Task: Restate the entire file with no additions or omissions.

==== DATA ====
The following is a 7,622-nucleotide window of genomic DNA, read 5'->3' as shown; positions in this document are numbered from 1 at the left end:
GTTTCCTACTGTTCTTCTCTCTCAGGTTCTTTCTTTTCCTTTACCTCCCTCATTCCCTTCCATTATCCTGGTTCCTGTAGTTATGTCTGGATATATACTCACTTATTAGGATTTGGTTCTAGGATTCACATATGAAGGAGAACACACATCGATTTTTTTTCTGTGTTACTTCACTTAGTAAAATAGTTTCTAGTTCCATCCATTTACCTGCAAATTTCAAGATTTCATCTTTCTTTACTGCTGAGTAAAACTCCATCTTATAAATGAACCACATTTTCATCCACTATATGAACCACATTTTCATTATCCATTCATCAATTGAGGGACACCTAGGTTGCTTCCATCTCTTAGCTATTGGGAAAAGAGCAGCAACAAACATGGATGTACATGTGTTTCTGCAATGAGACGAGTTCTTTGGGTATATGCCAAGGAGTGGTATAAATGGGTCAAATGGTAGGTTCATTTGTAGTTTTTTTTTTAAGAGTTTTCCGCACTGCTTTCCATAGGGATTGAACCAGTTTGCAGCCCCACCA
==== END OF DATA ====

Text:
The following is a 7,622-nucleotide window of genomic DNA, read 5'->3' as shown; positions in this document are numbered from 1 at the left end:
GTTTCCTACTGTTCTTCTCTCTCAGGTTCTTTCTTTTCCTTTACCTCCCTCATTCCCTTCCATTATCCTGGTTCCTGTAGTTATGTCTGGATATATACTCACTTATTAGGATTTGGTTCTAGGATTCACATATGAAGGAGAACACACATCGATTTTTTTTCTGTGTTACTTCACTTAGTAAAATAGTTTCTAGTTCCATCCATTTACCTGCAAATTTCAAGATTTCATCTTTCTTTACTGCTGAGTAAAACTCCATCTTATAAATGAACCACATTTTCATCCACTATATGAACCACATTTTCATTATCCATTCATCAATTGAGGGACACCTAGGTTGCTTCCATCTCTTAGCTATTGGGAAAAGAGCAGCAACAAACATGGATGTACATGTGTTTCTGCAATGAGACGAGTTCTTTGGGTATATGCCAAGGAGTGGTATAAATGGGTCAAATGGTAGGTTCATTTGTAGTTTTTTTTTTAAGAGTTTTCCGCACTGCTTTCCATAGGGATTGAACCAGTTTGCAGCCCCACCA